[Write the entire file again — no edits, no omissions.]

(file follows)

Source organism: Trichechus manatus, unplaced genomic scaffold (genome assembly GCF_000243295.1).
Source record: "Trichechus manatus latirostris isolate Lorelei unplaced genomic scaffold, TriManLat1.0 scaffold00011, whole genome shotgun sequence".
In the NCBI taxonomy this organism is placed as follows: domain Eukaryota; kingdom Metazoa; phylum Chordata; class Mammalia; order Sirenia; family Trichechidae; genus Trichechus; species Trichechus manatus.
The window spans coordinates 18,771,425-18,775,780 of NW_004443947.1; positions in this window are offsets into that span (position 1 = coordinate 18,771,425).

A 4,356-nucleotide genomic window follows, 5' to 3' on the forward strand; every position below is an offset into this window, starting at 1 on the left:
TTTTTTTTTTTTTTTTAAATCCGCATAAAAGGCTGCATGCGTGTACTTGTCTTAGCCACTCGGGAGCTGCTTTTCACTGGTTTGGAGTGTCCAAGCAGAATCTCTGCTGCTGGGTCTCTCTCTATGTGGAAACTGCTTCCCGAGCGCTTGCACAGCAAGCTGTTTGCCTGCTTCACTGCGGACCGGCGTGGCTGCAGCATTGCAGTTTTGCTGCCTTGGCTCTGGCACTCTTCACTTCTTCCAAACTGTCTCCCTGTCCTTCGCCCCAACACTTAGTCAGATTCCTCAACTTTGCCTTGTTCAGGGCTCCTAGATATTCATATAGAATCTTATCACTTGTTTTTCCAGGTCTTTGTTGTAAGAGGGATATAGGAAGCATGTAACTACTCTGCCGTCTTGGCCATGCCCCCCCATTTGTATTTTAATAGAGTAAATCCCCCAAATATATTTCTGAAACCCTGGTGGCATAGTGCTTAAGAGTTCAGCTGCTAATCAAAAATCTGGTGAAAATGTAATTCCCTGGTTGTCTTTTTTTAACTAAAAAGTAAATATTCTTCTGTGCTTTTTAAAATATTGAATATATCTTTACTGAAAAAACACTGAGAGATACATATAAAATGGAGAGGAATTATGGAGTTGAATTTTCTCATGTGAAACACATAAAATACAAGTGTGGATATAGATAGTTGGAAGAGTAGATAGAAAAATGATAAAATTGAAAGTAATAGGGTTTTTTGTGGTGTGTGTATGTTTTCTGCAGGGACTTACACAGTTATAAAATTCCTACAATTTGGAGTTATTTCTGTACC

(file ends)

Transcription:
Source organism: Trichechus manatus, unplaced genomic scaffold (genome assembly GCF_000243295.1).
Source record: "Trichechus manatus latirostris isolate Lorelei unplaced genomic scaffold, TriManLat1.0 scaffold00011, whole genome shotgun sequence".
In the NCBI taxonomy this organism is placed as follows: domain Eukaryota; kingdom Metazoa; phylum Chordata; class Mammalia; order Sirenia; family Trichechidae; genus Trichechus; species Trichechus manatus.
The window spans coordinates 18,771,425-18,775,780 of NW_004443947.1; positions in this window are offsets into that span (position 1 = coordinate 18,771,425).

A 4,356-nucleotide genomic window follows, 5' to 3' on the forward strand; every position below is an offset into this window, starting at 1 on the left:
TTTTTTTTTTTTTTTTAAATCCGCATAAAAGGCTGCATGCGTGTACTTGTCTTAGCCACTCGGGAGCTGCTTTTCACTGGTTTGGAGTGTCCAAGCAGAATCTCTGCTGCTGGGTCTCTCTCTATGTGGAAACTGCTTCCCGAGCGCTTGCACAGCAAGCTGTTTGCCTGCTTCACTGCGGACCGGCGTGGCTGCAGCATTGCAGTTTTGCTGCCTTGGCTCTGGCACTCTTCACTTCTTCCAAACTGTCTCCCTGTCCTTCGCCCCAACACTTAGTCAGATTCCTCAACTTTGCCTTGTTCAGGGCTCCTAGATATTCATATAGAATCTTATCACTTGTTTTTCCAGGTCTTTGTTGTAAGAGGGATATAGGAAGCATGTAACTACTCTGCCGTCTTGGCCATGCCCCCCCATTTGTATTTTAATAGAGTAAATCCCCCAAATATATTTCTGAAACCCTGGTGGCATAGTGCTTAAGAGTTCAGCTGCTAATCAAAAATCTGGTGAAAATGTAATTCCCTGGTTGTCTTTTTTTAACTAAAAAGTAAATATTCTTCTGTGCTTTTTAAAATATTGAATATATCTTTACTGAAAAAACACTGAGAGATACATATAAAATGGAGAGGAATTATGGAGTTGAATTTTCTCATGTGAAACACATAAAATACAAGTGTGGATATAGATAGTTGGAAGAGTAGATAGAAAAATGATAAAATTGAAAGTAATAGGGTTTTTTGTGGTGTGTGTATGTTTTCTGCAGGGACTTACACAGTTATAAAATTCCTACAATTTGGAGTTATTTCTGTACC